In our previous discussion, we had gone over a brief overview of each of the seven modes, including their inherent sonic characteristics (you can check it out here), and in the name of continuing our exploration of the modes, we will have a more in-depth look at the A Dorian scale (i.e. the second mode).
What you see above is the A Dorian scale, which is the second mode of the G Ionian scale, or G Major scale.
One trick that I use to remember the Dorian scale, think of it like a major scale, but with a minor third and a minor 7th.
*If you're playing the extended scale, just add the number 7 to account for the intervals within the octave range. For example, because the 3rd and 7th intervals are flattened a half-step, so too will the 10th, 14th and 17th intervals. I know this can sound a bit confusing, so to make things easier, just remember the following octave equivalents:
Chord tones in A Dorian:
1st, 8th, 15th = A
3rd, 10th, 17th = C
5th, 12th = E
7th & 14th = G
Since this scale possesses a flat 3rd and flat 7th, it's sonic composition sounds bluesy. Of course, you're under no obligation to include the 7th, as the inherent minor triad is enough to get the sonic "message" of an A minor chord across; but as Shai Agmon shared with us (check out our discussion here), there seems to be some "magical" qualities to 7th chords.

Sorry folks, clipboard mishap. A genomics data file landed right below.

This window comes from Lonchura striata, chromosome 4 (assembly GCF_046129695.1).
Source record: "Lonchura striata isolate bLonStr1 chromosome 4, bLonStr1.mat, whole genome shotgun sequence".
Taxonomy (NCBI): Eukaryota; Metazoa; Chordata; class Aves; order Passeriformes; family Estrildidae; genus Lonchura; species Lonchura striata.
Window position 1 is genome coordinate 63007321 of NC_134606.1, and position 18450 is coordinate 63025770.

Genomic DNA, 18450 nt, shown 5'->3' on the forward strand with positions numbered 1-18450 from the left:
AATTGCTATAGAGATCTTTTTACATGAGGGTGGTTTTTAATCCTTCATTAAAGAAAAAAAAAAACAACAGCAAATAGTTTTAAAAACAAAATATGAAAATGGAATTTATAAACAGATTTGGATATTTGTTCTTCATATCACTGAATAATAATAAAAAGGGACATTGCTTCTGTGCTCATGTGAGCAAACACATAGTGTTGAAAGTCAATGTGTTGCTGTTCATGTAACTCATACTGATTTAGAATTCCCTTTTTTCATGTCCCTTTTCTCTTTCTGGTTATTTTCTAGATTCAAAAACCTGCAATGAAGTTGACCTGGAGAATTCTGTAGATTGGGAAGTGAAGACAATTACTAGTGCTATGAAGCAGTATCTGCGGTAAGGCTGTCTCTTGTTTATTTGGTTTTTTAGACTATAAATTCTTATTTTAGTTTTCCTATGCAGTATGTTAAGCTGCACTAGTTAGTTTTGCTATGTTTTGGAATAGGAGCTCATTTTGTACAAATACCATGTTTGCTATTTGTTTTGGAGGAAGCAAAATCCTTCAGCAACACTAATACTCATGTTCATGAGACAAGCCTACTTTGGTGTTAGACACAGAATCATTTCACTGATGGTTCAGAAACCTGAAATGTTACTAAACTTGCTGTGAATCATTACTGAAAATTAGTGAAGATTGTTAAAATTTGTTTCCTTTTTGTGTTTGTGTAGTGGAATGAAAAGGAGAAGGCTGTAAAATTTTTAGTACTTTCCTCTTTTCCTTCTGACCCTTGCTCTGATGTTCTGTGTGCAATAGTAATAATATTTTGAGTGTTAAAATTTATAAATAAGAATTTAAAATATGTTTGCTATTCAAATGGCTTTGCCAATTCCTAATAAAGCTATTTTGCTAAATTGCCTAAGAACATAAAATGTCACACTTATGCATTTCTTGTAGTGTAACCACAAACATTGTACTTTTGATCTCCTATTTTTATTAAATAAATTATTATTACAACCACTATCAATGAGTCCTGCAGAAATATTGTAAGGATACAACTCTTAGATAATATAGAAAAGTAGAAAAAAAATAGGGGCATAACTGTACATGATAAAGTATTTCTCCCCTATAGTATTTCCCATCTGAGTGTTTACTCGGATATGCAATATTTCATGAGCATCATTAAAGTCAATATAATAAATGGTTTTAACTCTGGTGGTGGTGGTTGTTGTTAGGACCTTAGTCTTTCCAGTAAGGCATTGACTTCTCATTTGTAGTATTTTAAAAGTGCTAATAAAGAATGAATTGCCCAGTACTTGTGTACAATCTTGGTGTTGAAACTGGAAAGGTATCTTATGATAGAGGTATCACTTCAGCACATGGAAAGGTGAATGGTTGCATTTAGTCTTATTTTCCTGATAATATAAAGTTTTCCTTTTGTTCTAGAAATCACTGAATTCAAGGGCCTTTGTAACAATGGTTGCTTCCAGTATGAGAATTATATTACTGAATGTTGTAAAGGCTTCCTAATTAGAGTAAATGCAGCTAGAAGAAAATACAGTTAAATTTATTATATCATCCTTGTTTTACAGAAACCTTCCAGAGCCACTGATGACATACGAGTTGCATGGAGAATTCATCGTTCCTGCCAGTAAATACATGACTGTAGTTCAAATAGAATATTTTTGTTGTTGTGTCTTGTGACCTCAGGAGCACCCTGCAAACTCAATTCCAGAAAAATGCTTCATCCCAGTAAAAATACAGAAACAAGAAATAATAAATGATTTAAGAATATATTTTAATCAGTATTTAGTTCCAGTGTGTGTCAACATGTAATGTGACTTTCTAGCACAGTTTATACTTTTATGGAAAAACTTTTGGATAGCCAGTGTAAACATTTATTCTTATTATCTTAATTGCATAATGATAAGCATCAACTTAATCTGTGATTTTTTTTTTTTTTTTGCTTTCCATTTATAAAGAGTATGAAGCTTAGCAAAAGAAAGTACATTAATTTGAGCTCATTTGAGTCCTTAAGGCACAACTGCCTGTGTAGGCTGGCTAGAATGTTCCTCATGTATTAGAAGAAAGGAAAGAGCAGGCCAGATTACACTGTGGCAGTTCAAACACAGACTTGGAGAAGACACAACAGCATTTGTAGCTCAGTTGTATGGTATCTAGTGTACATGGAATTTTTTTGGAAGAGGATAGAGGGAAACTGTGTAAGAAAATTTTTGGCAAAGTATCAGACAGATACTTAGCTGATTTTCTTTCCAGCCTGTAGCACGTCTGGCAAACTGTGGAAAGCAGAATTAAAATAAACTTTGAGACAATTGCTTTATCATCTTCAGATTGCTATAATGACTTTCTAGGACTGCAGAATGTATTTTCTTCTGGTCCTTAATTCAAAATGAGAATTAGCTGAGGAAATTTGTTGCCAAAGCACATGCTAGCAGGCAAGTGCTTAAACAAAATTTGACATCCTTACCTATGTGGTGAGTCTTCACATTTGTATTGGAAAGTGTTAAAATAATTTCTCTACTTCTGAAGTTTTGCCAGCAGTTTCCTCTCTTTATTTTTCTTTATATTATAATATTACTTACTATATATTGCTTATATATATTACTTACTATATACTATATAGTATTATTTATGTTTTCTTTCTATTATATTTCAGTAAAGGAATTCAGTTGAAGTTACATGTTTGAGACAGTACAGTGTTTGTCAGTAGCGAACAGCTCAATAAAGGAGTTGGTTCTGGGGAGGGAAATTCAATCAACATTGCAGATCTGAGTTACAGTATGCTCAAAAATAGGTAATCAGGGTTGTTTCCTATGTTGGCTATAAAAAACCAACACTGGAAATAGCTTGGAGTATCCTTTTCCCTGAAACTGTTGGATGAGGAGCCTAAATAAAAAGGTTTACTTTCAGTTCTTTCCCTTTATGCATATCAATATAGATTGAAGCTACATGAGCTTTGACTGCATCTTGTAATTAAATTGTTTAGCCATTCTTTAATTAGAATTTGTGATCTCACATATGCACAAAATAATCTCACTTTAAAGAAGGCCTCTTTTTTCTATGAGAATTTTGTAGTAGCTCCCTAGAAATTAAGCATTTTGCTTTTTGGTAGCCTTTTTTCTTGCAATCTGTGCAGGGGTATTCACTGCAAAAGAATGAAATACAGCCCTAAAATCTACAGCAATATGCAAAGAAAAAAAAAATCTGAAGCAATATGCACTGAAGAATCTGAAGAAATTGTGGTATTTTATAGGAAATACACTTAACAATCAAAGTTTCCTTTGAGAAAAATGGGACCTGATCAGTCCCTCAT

Compare each of the two scale shapes, notice any similarities? Very good! A Dorian is essentially A minor pentatonic with two additional notes (i.e. B and F#), making the scale 5 notes (hence its scale name: pentatonic), and accounts for its bluesy sound.
For you overachievers out there, I've provided a backing track as a bit of extra credit. The chords included in the backing track are Am7 and C Maj.
When tinkering around with this backing track, try to aim for and emphasize the chord tones of each respective chord.
-C (minor 3rd),
-E (perfect 5th)
-G (minor 7th -- the magical 7th)
Above all, really, just have fun with it, and if you come up with anything interesting that you'd like to share, I'd love to hear. And be sure to get some good bends and suitable vibrato. :)